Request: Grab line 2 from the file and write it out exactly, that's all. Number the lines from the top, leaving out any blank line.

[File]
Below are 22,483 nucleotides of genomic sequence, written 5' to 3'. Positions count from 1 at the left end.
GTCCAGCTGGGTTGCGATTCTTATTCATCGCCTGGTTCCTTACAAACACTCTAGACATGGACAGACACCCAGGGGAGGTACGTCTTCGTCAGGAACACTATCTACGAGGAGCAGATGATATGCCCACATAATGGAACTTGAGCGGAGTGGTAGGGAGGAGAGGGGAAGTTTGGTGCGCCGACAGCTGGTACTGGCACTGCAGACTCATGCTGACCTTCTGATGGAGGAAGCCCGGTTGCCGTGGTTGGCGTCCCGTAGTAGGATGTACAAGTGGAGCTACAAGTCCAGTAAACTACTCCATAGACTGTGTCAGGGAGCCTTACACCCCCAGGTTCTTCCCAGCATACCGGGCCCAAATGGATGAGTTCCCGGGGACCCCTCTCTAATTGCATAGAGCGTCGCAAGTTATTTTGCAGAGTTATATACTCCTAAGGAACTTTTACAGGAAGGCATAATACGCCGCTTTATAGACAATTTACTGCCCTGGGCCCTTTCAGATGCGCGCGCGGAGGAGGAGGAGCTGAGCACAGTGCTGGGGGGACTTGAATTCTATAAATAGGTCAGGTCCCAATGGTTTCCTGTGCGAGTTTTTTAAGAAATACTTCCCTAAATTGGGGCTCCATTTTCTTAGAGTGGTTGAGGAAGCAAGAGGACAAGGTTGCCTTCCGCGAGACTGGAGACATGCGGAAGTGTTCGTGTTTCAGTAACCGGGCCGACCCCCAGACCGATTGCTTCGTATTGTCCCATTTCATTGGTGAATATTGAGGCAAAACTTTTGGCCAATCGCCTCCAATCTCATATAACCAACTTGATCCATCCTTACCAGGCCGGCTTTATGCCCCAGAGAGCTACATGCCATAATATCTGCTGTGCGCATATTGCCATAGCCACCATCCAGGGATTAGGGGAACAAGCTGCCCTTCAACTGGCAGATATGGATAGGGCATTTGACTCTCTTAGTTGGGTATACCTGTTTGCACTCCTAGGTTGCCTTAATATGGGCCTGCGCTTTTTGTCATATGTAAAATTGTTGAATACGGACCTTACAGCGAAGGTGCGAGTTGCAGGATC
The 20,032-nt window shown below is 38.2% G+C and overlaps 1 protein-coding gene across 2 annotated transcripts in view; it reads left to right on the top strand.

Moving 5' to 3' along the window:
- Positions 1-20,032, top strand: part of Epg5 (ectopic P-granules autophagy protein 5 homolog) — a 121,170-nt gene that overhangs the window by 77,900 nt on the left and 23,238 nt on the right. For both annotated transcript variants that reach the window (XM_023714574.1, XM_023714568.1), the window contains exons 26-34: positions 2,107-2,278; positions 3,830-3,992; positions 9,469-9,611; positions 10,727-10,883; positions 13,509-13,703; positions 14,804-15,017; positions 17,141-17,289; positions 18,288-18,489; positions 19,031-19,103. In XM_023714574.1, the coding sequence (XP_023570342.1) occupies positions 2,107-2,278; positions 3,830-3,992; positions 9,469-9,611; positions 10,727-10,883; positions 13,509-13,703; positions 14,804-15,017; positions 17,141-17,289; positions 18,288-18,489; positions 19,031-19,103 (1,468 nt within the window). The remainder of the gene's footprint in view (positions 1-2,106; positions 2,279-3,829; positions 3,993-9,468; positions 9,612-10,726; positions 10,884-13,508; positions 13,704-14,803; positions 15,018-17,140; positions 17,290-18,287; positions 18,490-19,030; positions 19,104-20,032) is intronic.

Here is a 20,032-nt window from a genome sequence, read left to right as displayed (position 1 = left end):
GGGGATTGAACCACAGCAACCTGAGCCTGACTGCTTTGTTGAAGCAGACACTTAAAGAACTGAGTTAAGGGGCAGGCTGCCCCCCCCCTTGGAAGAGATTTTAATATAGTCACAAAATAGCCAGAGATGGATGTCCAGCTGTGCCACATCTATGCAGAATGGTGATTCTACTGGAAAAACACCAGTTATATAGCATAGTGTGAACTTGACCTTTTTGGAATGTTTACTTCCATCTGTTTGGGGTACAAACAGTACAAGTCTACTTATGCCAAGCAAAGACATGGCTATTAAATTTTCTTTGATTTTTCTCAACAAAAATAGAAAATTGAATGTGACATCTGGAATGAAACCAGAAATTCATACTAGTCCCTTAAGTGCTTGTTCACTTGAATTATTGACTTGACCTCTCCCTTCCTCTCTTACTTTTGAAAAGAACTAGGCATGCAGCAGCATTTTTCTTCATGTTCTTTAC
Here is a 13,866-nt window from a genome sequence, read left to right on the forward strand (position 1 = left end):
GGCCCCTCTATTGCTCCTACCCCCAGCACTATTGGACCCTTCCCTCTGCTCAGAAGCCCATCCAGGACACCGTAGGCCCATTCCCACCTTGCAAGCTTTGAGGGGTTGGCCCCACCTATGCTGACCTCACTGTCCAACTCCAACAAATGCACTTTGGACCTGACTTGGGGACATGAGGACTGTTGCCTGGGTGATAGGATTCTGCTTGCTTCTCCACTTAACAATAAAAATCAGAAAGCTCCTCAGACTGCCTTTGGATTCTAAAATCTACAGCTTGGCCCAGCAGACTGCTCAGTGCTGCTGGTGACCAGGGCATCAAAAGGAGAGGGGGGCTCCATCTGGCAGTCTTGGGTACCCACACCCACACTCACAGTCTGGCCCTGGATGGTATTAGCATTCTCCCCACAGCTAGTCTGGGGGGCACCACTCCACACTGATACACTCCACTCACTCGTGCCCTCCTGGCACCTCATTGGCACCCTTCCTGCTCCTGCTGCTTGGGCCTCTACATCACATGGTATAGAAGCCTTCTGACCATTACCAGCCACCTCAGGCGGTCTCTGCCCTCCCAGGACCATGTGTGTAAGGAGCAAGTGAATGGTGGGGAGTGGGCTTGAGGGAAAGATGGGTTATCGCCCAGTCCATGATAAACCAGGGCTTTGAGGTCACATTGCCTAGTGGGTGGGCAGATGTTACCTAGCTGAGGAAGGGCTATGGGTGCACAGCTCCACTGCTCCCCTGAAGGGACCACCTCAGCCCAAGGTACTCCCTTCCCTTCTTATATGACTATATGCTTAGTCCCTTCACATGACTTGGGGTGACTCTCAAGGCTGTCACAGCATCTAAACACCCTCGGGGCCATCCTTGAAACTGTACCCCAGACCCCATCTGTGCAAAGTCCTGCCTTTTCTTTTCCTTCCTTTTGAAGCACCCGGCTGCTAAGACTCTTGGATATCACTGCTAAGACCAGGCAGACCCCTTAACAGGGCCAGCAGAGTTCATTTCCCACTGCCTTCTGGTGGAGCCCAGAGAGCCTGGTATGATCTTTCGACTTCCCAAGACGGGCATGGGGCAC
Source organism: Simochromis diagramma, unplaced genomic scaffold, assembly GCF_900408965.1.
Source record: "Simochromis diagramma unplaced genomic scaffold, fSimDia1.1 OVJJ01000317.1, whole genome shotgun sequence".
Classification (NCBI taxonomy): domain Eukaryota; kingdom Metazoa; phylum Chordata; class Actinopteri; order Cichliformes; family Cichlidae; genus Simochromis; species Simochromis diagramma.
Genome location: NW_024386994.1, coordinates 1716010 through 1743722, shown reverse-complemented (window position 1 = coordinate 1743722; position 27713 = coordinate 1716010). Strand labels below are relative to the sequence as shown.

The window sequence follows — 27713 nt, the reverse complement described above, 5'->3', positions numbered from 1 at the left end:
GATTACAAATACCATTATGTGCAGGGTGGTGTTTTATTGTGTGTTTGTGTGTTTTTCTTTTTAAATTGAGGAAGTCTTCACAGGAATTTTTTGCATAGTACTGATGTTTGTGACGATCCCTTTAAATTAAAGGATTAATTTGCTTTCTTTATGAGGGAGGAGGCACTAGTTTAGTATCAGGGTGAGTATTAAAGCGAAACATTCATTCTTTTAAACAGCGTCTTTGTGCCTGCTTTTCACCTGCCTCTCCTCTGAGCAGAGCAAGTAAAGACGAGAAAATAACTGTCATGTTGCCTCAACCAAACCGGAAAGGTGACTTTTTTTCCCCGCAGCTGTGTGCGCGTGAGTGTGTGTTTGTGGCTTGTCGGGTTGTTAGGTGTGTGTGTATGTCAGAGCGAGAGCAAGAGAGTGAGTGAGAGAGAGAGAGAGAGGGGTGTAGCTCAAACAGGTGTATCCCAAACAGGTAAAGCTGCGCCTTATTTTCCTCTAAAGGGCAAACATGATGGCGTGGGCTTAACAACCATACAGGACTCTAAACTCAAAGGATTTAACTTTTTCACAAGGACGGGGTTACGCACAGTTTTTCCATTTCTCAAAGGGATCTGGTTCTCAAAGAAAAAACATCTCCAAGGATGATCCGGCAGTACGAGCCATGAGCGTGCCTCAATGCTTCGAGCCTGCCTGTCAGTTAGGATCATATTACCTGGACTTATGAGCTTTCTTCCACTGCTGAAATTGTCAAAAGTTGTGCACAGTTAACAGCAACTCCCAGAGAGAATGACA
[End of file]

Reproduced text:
GTCCAGCTGGGTTGCGATTCTTATTCATCGCCTGGTTCCTTACAAACACTCTAGACATGGACAGACACCCAGGGGAGGTACGTCTTCGTCAGGAACACTATCTACGAGGAGCAGATGATATGCCCACATAATGGAACTTGAGCGGAGTGGTAGGGAGGAGAGGGGAAGTTTGGTGCGCCGACAGCTGGTACTGGCACTGCAGACTCATGCTGACCTTCTGATGGAGGAAGCCCGGTTGCCGTGGTTGGCGTCCCGTAGTAGGATGTACAAGTGGAGCTACAAGTCCAGTAAACTACTCCATAGACTGTGTCAGGGAGCCTTACACCCCCAGGTTCTTCCCAGCATACCGGGCCCAAATGGATGAGTTCCCGGGGACCCCTCTCTAATTGCATAGAGCGTCGCAAGTTATTTTGCAGAGTTATATACTCCTAAGGAACTTTTACAGGAAGGCATAATACGCCGCTTTATAGACAATTTACTGCCCTGGGCCCTTTCAGATGCGCGCGCGGAGGAGGAGGAGCTGAGCACAGTGCTGGGGGGACTTGAATTCTATAAATAGGTCAGGTCCCAATGGTTTCCTGTGCGAGTTTTTTAAGAAATACTTCCCTAAATTGGGGCTCCATTTTCTTAGAGTGGTTGAGGAAGCAAGAGGACAAGGTTGCCTTCCGCGAGACTGGAGACATGCGGAAGTGTTCGTGTTTCAGTAACCGGGCCGACCCCCAGACCGATTGCTTCGTATTGTCCCATTTCATTGGTGAATATTGAGGCAAAACTTTTGGCCAATCGCCTCCAATCTCATATAACCAACTTGATCCATCCTTACCAGGCCGGCTTTATGCCCCAGAGAGCTACATGCCATAATATCTGCTGTGCGCATATTGCCATAGCCACCATCCAGGGATTAGGGGAACAAGCTGCCCTTCAACTGGCAGATATGGATAGGGCATTTGACTCTCTTAGTTGGGTATACCTGTTTGCACTCCTAGGTTGCCTTAATATGGGCCTGCGCTTTTTGTCATATGTAAAATTGTTGAATACGGACCTTACAGCGAAGGTGCGAGTTGCAGGATC